Three Identity Theft Prevention Tips
Having your identity stolen is no picnic. It can cause serious damage to your credit, and possibly even your criminal record. Identity theft victims spend a lot of time and money trying to clear their names, and all too often they are unsuccessful.
We’ve all heard the expression, “An ounce of prevention is worth a pound of cure.” This certainly applies when it comes to identity theft. While in many cases identity theft occurs through no fault of the victim, there are things you can do to reduce your chance of becoming a target.
Tip #1: Keep Your Mailbox and Garbage Free of Personal Information
It may sound archaic, but dumpster diving is still alive and well. Some identity thieves still rummage through other people’s trash in hopes of finding personal information they can use. Fortunately, having your identity stolen from your garbage is fairly easy to prevent. Just shred anything that has account numbers, your Social Security Number or any other identifying information on it before tossing it.
Stolen mail also remains a popular source of information for identity thieves. Make it a point to check your mail as soon as possible after it’s delivered, and never leave it in the box overnight. You can also stop receiving unsolicited credit card and loan offers by calling 1-888-5OPTOUT. This will reduce the number of things in your mail that a would-be thief could use.
Tip #2: Use Your Information Wisely Online
Online banking and shopping are wonderful conveniences, but they can also provide opportunities for identity thieves. Some send “phishing” emails that are designed to look like they came from your bank, requesting information such as account numbers and passwords. Others set up fake online stores to steal information from people who shop online.
An important rule of thumb is to never, ever click on a link in an email that requests personal information. Instead, type the URL of the bank or company that the email claims to be from directly into your browser’s address bar. When you log into your account, there should be a request for information there if it is legitimate. If there’s any doubt, call the institution using a number from your statement or the phone book and ask.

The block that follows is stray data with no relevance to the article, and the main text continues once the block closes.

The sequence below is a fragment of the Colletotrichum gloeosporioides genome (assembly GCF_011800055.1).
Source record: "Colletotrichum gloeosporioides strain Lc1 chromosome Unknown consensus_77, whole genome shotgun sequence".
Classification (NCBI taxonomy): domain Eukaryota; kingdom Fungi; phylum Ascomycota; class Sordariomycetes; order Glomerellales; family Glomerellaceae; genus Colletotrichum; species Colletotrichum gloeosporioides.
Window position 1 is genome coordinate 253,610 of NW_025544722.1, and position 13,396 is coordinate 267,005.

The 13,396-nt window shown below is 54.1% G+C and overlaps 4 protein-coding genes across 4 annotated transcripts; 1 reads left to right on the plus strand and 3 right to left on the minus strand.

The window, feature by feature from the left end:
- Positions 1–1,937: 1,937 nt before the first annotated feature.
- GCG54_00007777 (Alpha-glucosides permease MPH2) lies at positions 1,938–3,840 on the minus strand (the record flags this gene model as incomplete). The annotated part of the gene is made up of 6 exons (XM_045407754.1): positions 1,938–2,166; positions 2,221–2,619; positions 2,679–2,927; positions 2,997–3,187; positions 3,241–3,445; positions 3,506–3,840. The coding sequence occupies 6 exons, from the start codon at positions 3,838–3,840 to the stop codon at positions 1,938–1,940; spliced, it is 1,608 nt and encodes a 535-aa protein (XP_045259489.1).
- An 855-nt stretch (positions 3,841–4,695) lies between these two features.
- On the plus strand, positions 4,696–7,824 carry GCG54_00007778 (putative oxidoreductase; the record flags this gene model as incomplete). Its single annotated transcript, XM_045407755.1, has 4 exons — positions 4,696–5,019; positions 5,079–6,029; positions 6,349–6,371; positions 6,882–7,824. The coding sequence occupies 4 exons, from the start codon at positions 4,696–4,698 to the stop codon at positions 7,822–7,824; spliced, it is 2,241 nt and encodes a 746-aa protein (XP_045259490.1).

When shopping online, only give your personal information and credit card number to companies you trust. Also, make sure that the page you enter information into is secure. If it is, there will be a lock icon at the bottom of your browser, and the URL will begin with “https” instead of “http.”
Tip #3: Watch and Protect Your Credit Report
Keeping an eye on your credit report may not prevent identity theft from happening in the first place, but it can help you catch problems quickly. As soon as you see suspicious activity, report it to the credit bureaus and have a fraud alert placed on your credit report. This will keep the thief from opening any more accounts in your name.
It’s also important to put a fraud alert on your report if you find out that your information has been stolen from a third party. Companies are required to inform their customers when their personal information has or may have been stolen from their files or computers. If you receive such a notice, call the credit bureaus immediately, request a report, and initiate a fraud alert.
Identity thieves are a persistent lot. But if you make it as difficult as possible to obtain and use your personal information, they will likely move on. There are plenty more identities out there that may be easier marks.